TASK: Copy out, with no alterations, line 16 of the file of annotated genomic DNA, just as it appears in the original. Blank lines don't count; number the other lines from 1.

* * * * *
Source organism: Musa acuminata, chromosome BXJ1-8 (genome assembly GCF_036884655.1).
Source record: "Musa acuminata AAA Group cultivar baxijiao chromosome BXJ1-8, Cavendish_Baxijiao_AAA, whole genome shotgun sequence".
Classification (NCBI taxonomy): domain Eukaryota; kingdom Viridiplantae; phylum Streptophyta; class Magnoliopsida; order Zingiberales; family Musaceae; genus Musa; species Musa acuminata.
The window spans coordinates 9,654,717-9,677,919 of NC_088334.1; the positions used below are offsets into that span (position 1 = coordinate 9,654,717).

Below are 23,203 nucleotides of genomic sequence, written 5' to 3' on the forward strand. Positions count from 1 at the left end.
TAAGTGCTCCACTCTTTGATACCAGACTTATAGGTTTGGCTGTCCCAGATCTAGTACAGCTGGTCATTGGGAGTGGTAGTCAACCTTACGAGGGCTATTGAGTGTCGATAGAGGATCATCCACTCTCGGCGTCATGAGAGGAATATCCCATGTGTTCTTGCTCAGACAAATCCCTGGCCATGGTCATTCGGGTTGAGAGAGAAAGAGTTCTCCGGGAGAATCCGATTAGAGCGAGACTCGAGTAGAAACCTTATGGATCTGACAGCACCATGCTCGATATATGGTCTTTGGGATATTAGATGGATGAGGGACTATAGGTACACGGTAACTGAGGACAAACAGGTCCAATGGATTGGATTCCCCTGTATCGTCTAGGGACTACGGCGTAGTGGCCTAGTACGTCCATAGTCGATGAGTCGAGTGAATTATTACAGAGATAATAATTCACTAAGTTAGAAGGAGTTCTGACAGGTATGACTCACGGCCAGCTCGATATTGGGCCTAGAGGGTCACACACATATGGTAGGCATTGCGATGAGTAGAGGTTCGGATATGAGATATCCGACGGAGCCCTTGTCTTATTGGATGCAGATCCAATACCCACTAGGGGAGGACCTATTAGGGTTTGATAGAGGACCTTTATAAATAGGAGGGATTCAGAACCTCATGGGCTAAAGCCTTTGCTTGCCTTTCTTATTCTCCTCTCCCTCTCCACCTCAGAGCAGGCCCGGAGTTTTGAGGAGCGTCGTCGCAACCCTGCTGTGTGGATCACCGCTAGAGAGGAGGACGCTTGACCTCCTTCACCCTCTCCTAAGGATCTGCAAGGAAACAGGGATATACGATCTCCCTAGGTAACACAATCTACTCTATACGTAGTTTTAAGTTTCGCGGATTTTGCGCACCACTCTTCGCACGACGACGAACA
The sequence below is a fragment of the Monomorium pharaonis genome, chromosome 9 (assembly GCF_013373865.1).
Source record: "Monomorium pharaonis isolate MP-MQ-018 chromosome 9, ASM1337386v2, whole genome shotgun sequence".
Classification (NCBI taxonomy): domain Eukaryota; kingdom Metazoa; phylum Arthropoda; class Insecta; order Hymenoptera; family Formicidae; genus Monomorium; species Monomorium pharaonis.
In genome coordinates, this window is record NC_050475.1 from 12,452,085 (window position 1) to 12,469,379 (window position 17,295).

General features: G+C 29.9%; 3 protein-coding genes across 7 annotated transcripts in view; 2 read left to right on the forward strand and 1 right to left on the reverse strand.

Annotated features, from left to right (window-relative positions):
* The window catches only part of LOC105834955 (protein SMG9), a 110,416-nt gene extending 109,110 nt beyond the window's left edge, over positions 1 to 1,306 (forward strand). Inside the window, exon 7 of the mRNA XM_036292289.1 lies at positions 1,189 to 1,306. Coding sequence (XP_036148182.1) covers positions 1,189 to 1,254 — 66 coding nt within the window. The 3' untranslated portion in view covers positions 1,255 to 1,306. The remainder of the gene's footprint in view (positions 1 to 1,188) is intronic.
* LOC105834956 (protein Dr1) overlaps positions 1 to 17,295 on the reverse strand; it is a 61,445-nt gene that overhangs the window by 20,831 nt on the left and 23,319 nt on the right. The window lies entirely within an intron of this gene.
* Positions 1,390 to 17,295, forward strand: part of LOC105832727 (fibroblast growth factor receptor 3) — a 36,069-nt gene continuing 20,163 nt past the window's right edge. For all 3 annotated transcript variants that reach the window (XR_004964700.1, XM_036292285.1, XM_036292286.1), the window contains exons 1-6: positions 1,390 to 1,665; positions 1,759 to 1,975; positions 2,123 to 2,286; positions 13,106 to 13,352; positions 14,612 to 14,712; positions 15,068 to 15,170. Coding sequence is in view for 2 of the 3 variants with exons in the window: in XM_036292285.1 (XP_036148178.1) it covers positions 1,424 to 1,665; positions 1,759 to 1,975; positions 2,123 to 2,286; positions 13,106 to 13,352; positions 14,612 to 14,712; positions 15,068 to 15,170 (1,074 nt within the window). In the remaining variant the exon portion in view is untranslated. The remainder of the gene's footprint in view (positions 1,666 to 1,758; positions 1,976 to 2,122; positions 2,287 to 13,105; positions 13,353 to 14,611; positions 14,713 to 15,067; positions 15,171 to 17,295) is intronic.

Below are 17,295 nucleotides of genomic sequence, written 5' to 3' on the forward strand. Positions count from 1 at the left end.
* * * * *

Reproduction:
Below are 17,295 nucleotides of genomic sequence, written 5' to 3' on the forward strand. Positions count from 1 at the left end.